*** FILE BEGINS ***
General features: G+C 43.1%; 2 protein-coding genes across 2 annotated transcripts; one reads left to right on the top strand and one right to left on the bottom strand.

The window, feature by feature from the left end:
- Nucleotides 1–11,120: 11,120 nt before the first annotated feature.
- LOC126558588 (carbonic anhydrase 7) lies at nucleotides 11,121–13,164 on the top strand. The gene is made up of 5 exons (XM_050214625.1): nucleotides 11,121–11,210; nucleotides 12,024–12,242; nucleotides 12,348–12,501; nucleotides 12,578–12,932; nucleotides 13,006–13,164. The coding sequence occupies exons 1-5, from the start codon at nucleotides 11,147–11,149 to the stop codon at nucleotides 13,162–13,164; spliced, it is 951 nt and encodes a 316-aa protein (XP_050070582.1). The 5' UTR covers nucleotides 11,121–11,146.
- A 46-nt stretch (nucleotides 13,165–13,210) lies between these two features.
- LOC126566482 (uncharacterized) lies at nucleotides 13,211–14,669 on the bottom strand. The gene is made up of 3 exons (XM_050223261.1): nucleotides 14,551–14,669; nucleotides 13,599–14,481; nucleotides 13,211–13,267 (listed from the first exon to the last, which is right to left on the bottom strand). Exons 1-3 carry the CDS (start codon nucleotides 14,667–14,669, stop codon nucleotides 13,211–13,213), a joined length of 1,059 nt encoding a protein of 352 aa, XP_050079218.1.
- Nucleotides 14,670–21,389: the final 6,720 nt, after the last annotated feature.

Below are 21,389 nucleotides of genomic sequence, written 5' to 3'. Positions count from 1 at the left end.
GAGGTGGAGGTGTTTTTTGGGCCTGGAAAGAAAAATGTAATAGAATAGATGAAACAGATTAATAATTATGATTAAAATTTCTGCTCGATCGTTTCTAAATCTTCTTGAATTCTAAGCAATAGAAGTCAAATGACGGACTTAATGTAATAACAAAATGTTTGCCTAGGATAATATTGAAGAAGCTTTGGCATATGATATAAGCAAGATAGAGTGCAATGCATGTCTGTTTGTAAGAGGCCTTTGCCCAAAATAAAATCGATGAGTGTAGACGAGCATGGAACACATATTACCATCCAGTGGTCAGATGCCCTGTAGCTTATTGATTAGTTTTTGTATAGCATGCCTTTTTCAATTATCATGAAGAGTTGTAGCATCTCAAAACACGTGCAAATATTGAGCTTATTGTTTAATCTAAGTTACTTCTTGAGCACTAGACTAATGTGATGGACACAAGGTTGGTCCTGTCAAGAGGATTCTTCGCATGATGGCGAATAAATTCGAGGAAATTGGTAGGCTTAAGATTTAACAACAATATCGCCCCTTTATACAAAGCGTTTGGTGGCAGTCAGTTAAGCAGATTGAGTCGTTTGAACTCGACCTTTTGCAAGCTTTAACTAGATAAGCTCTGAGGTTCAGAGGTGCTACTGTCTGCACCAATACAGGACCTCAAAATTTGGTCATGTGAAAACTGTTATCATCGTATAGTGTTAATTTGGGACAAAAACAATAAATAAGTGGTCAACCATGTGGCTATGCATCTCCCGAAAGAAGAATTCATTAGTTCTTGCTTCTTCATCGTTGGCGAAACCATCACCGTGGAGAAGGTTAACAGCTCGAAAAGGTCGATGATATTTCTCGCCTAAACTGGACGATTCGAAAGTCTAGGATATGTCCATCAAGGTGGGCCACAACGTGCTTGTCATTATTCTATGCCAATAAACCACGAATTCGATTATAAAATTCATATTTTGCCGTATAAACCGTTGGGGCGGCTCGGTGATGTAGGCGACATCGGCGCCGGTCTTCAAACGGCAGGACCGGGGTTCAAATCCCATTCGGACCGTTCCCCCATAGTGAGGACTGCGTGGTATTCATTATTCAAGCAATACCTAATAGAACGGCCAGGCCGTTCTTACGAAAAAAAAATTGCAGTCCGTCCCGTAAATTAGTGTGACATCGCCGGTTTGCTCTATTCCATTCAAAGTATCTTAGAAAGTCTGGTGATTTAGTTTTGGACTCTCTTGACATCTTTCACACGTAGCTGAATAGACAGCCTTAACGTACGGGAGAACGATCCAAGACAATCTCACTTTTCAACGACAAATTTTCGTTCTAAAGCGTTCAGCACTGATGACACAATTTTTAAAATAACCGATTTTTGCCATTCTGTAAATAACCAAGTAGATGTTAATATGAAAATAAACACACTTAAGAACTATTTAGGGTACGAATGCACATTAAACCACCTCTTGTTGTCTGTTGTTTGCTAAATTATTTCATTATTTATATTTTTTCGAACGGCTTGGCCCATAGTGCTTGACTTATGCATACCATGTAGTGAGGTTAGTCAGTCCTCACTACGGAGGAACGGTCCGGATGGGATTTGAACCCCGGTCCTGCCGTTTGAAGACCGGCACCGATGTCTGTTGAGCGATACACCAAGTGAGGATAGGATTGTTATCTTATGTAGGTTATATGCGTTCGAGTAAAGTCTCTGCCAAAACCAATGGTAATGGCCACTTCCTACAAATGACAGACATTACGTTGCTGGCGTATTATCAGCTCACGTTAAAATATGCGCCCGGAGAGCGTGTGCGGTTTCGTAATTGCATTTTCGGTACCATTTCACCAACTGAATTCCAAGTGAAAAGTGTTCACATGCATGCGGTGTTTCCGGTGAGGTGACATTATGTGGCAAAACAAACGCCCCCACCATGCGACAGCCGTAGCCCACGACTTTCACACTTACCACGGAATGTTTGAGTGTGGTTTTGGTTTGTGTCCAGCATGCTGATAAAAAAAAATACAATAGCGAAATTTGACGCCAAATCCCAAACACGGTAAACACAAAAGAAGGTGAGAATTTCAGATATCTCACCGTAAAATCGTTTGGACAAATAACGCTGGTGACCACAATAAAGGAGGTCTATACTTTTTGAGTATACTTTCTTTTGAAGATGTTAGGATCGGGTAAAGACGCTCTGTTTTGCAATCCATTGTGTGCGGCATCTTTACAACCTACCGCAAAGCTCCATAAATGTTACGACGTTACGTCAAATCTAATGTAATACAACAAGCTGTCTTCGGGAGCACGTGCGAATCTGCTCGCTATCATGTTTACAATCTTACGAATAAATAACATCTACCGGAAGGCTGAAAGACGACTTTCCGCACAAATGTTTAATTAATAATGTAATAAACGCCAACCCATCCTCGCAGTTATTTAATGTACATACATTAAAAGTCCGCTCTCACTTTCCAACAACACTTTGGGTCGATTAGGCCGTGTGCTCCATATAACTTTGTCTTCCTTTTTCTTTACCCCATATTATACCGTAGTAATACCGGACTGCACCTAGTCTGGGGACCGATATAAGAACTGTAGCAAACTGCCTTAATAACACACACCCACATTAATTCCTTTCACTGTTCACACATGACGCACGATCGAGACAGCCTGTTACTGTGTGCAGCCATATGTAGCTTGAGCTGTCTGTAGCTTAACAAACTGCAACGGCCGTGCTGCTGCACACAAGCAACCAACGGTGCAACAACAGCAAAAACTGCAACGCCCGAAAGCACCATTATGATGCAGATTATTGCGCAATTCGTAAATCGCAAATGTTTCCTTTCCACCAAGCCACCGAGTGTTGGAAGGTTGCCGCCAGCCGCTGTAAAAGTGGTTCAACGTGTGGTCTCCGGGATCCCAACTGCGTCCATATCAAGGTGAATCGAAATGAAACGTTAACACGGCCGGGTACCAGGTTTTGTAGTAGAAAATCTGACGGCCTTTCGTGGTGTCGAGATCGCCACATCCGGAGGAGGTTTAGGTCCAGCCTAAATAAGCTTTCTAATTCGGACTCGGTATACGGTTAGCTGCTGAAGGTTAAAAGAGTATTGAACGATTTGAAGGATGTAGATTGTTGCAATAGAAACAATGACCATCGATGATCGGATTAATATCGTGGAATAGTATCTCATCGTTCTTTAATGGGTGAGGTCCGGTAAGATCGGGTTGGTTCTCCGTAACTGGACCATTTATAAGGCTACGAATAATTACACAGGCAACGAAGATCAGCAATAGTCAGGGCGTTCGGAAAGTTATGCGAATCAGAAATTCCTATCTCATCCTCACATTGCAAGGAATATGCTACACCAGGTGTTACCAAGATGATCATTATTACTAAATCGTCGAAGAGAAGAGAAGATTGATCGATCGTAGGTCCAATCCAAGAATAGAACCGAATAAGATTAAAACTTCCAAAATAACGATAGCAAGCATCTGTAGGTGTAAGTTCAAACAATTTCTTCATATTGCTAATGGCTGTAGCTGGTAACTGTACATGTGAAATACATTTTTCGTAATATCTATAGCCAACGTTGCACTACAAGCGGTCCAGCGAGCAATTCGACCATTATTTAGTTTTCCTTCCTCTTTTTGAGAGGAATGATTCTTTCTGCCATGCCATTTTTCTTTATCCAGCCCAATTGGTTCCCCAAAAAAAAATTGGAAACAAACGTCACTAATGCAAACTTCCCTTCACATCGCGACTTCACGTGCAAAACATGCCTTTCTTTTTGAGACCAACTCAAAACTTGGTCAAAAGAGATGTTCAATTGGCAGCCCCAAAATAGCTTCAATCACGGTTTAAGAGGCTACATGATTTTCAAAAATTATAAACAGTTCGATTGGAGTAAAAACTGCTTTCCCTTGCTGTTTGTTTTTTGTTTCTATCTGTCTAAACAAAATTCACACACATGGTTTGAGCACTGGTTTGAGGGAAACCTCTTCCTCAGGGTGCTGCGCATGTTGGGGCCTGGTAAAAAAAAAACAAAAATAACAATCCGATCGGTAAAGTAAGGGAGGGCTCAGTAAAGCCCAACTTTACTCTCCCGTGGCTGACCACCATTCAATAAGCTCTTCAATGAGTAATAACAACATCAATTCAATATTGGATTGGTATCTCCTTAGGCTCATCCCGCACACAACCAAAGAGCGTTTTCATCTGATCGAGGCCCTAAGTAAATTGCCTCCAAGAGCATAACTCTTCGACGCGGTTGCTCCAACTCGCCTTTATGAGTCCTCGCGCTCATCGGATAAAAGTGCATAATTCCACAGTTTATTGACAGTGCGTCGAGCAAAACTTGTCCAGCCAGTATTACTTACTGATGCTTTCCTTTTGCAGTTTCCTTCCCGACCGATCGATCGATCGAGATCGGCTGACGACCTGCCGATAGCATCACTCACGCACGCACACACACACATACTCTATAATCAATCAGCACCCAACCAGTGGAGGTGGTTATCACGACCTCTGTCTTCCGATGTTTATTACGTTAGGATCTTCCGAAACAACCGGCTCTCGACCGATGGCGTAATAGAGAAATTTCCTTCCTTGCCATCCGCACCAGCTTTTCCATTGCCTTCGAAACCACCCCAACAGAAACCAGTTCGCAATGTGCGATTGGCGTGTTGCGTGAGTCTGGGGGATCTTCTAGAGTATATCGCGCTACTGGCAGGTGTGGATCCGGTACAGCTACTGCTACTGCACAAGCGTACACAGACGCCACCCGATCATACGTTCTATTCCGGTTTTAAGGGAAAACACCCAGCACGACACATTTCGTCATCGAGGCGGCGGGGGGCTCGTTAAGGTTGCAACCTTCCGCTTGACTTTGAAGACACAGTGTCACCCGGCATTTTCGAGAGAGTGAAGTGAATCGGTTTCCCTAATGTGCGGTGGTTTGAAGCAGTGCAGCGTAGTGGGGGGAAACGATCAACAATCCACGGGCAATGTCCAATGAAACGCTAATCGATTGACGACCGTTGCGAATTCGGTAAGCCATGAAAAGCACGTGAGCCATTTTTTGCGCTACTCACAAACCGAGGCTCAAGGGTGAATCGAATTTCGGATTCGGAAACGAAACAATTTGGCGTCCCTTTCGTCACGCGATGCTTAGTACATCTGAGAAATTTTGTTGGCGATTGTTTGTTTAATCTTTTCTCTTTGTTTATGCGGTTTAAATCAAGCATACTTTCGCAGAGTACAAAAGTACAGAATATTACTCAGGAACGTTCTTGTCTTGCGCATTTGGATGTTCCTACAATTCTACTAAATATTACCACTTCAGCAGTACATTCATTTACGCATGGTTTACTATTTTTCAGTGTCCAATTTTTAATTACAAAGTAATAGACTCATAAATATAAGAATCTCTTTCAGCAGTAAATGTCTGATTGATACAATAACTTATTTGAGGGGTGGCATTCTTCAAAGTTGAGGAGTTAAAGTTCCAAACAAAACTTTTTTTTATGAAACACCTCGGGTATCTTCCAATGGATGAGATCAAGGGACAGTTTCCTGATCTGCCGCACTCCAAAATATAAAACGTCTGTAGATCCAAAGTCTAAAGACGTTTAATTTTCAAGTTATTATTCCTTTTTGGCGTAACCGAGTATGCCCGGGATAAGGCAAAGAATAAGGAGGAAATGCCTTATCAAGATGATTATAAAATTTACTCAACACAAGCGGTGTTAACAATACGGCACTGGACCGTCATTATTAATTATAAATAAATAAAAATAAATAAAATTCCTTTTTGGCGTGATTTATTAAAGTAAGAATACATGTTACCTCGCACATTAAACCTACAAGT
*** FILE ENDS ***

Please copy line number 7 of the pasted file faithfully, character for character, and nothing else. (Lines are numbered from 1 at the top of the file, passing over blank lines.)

- Nucleotides 14,670–21,389: the final 6,720 nt, after the last annotated feature.